DIAGNOSIS
DIFFERENTIAL DIAGNOSIS

• Other pervasive developmental disorders
• Rett’s syndrome: occurs in females, exhibits head growth deceleration, loss of previously acquired motor skills, and incoordination
• Childhood disintegration disorder: development normal until age 2 yr, followed by regression
• Childhood-onset schizophrenia: follows period of normal development
• Asperger’s syndrome: lacks the language developmental abnormalities of autism
• Isolated symptoms of autism: when occurring in isolation, defined as disorders (e.g., selective mutism, expressive language disorder, mixed receptive expressive language disorder, or stereotypic movement disorder)
WORKUP
A two-part process:
1. Establish the diagnosis.
2. Determine if there are any associated medical conditions.
LABORATORY TESTS
• PKU screen (usually done at birth in the U.S.)
• Chromosome analysis to rule out fragile X in both boys and girls (carrier girls may exhibit mild symptoms.)
Autistic disorder

Autistic disorder


BASIC INFORMATION
DEFINITION

The term autistic disorder refers to impairment in the development of language, communication, and reciprocal social interaction along with a restricted behavioral repertoire, with onset before age 3 yr.
SYNONYMS
Autism
Early infantile autism
Childhood autism
Kanner’s autism
EPIDEMIOLOGY & DEMOGRAPHICS
PREVALENCE (IN U.S.): 2 to 5 cases/10,000 persons (10 to 15 cases/10,000 persons when broader definitions are used)
PREDOMINANT SEX: Male:female ratio of 3-4:1
PREDOMINANT AGE: Lifelong illness
PEAK INCIDENCE: Before age 3 yr
GENETICS: Unknown genetic component; risk for sibling of affected individual: increases to 3%
PHYSICAL FINDINGS & CLINICAL PRESENTATION
• Marked impairment in the understanding and use of both verbal and nonverbal communication (probably underlies the profound impairment in social interaction)
• Stereotypic behavior or language
ETIOLOGY
• Majority of cases of autism are not associated with a medical condition.
• There is a significant increase in comorbid seizure disorder (25%) and mental retardation.
• Autism is sometimes associated with other neurologic conditions (e.g., encephalitis, phenylketonuria, fragile X, and others), suggesting that it may result from nonspecific neuronal injury.
• Specific abnormality that produces autistic symptoms has not been identified.
Autistic disorder
IMAGING STUDIES
• EEG to diagnose coexisting seizure disorder (a normal EEG does not rule out a seizure disorder.)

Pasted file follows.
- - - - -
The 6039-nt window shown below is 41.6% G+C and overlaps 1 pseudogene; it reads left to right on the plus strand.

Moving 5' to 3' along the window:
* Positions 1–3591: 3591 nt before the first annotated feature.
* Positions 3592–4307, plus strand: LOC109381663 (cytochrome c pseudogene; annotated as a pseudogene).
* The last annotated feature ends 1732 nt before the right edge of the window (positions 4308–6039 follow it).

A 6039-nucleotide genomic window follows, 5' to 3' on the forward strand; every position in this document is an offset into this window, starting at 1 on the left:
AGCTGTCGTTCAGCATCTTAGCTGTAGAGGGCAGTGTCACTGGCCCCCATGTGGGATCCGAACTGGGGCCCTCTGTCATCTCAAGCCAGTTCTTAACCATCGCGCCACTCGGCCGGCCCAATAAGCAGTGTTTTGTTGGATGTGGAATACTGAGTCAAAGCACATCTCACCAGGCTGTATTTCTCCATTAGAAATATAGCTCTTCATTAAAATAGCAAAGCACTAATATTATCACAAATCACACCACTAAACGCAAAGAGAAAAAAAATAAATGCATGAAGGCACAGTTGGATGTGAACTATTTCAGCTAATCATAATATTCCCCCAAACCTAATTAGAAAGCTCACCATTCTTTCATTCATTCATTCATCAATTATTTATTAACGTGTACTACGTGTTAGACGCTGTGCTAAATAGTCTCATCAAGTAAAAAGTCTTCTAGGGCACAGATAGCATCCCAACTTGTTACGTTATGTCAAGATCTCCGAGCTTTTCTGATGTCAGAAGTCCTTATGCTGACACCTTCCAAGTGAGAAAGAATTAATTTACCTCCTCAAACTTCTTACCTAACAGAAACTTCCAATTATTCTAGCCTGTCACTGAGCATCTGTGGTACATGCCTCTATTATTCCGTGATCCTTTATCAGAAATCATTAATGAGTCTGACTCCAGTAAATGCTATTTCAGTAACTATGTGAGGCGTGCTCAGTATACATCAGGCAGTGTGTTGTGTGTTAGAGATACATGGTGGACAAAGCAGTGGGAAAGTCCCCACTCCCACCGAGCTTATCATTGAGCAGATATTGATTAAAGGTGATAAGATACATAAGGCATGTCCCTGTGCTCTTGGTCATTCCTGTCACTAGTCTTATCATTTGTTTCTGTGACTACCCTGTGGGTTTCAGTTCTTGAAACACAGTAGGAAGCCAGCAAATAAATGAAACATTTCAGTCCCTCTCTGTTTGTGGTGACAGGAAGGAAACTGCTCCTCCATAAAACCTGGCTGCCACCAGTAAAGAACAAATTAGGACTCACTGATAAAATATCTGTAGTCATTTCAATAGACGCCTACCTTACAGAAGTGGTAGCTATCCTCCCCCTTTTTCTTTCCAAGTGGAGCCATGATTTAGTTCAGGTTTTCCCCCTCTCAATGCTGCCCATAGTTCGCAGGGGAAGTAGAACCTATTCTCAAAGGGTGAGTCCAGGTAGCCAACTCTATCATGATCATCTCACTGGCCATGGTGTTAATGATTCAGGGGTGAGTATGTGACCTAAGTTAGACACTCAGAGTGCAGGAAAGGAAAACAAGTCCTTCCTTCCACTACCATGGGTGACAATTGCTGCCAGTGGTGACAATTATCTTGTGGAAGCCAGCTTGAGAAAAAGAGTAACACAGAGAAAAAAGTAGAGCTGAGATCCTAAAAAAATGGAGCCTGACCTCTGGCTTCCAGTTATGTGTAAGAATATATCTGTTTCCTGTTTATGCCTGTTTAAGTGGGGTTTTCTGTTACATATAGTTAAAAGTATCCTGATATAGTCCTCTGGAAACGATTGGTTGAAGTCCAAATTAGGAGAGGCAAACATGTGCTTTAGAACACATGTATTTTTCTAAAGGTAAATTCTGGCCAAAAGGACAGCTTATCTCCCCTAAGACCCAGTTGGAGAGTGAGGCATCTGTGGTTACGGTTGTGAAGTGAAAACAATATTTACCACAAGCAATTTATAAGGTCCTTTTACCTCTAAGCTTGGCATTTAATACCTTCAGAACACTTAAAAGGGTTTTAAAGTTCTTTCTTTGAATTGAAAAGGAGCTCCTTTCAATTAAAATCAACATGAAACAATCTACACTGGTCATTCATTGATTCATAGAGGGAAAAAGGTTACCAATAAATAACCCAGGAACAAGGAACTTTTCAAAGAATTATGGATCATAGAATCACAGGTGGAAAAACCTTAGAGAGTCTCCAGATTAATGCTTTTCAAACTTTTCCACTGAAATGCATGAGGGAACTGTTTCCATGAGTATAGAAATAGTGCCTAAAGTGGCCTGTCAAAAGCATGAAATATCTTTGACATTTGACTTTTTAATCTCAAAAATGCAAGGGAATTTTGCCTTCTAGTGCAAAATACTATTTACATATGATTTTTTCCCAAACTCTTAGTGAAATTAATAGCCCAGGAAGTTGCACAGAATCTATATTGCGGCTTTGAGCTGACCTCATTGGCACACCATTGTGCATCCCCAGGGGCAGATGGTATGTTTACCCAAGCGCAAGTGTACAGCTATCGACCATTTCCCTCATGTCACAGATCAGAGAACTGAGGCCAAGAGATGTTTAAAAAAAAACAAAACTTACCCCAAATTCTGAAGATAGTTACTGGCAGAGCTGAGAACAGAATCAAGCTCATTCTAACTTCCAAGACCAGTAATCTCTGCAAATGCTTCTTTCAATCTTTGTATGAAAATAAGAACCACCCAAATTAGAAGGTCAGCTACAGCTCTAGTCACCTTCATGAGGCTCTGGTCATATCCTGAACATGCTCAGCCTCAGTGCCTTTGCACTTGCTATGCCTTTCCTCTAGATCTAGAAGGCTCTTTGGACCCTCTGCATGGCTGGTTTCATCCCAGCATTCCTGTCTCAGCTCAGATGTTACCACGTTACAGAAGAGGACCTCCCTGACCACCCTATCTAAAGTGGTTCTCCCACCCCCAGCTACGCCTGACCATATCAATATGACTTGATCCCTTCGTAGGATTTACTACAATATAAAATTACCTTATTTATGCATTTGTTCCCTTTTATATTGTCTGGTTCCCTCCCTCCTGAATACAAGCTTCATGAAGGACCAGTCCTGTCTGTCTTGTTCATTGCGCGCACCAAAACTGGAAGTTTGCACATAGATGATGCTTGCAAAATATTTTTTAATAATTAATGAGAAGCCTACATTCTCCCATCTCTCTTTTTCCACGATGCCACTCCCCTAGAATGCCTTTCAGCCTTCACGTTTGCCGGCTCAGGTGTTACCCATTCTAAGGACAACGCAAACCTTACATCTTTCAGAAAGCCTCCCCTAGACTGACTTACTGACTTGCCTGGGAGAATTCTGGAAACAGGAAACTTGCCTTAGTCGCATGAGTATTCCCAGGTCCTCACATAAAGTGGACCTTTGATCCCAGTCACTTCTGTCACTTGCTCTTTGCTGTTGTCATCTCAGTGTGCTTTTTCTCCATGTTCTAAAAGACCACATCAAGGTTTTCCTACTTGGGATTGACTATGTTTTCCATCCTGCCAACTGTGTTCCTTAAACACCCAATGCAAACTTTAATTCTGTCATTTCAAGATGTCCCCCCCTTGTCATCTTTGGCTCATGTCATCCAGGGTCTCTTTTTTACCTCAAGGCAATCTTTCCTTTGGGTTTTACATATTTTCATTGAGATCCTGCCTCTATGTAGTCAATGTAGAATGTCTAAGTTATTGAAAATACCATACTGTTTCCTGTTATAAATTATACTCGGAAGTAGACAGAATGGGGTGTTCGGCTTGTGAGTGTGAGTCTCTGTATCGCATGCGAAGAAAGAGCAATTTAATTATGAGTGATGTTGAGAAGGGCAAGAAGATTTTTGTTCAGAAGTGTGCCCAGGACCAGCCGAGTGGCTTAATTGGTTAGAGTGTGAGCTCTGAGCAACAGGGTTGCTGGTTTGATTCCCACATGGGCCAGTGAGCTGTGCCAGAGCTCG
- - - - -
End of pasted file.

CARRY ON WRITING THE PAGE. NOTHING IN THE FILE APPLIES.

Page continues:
• Head CT scan or MRI to rule out tuberous sclerosis
• Possible BAER to rule out hearing deficit
• IQ testing to help determine functional level of the child
TREATMENT
NONPHARMACOLOGIC THERAPY

• A behavioral training program that is consistent in both the home and school environments is important.
• Educational needs should focus on language and social development.
• Most children need a highly structured environment.
• Educating the parents and teachers is of great value.
ACUTE GENERAL Rx
• Haloperidol or other high-potency neuroleptics are helpful in reducing aggression and stereotypy. Atypical neuroleptics, such as risperidone, also reduce aggression and irritabiltiy.
• Atypical neuroleptics, such as risperidone, also reduce aggression and irritability.
• Serotonin reuptake inhibitor antidepressants (fluoxetine, clomipramine, sertraline, paroxetine) are possibly useful in children with coexisting depression or with marked obsessive or ritualistic behaviors.
• Naltrexone is useful for children with self-injurious behaviors.
• Valproic acid and carbamazepine are preferred to phenytoin or phenobarbital for seizure control.
CHRONIC Rx
• Extended use of all medications used for acute management
• Potential for tardive dyskinesia with chronic use of neuroleptics
• Large doses of vitamin B6 and magnesium supplementation (mild ameliorating effect)
DISPOSITION
• Most children (70%) will require some degree of assistance as adults, will not be able to work, and will not achieve proper social adjustment.
• Some 10% (particularly if IQ is in the normal range and speech is achieved by age 5 yr) may have a reasonable outcome.
• Children with Asperger’s syndrome may have a very good outcome despite ongoing symptoms.
REFERRAL
Assistance may be needed in diagnosis, management, parental teaching, or intervention with the school system.
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